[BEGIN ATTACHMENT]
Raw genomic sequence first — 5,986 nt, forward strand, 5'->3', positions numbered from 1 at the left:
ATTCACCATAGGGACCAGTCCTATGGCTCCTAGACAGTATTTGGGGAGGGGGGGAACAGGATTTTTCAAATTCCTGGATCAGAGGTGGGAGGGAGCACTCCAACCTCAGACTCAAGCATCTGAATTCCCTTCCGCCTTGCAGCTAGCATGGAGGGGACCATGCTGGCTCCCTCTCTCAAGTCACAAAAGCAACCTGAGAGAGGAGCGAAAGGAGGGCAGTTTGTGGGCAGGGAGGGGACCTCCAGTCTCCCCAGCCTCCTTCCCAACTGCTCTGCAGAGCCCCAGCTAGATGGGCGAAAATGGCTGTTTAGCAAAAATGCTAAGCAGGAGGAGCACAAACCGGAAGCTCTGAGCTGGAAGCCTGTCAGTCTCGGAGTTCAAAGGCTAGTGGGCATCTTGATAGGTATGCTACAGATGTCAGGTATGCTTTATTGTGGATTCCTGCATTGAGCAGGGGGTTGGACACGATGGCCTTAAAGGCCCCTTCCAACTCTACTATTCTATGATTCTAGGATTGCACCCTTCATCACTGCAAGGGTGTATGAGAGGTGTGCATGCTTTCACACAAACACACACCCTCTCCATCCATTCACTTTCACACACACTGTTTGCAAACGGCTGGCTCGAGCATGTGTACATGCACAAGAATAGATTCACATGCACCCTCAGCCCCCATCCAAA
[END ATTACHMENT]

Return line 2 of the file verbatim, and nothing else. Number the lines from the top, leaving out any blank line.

ATTCACCATAGGGACCAGTCCTATGGCTCCTAGACAGTATTTGGGGAGGGGGGGAACAGGATTTTTCAAATTCCTGGATCAGAGGTGGGAGGGAGCACTCCAACCTCAGACTCAAGCATCTGAATTCCCTTCCGCCTTGCAGCTAGCATGGAGGGGACCATGCTGGCTCCCTCTCTCAAGTCACAAAAGCAACCTGAGAGAGGAGCGAAAGGAGGGCAGTTTGTGGGCAGGGAGGGGACCTCCAGTCTCCCCAGCCTCCTTCCCAACTGCTCTGCAGAGCCCCAGCTAGATGGGCGAAAATGGCTGTTTAGCAAAAATGCTAAGCAGGAGGAGCACAAACCGGAAGCTCTGAGCTGGAAGCCTGTCAGTCTCGGAGTTCAAAGGCTAGTGGGCATCTTGATAGGTATGCTACAGATGTCAGGTATGCTTTATTGTGGATTCCTGCATTGAGCAGGGGGTTGGACACGATGGCCTTAAAGGCCCCTTCCAACTCTACTATTCTATGATTCTAGGATTGCACCCTTCATCACTGCAAGGGTGTATGAGAGGTGTGCATGCTTTCACACAAACACACACCCTCTCCATCCATTCACTTTCACACACACTGTTTGCAAACGGCTGGCTCGAGCATGTGTACATGCACAAGAATAGATTCACATGCACCCTCAGCCCCCATCCAAA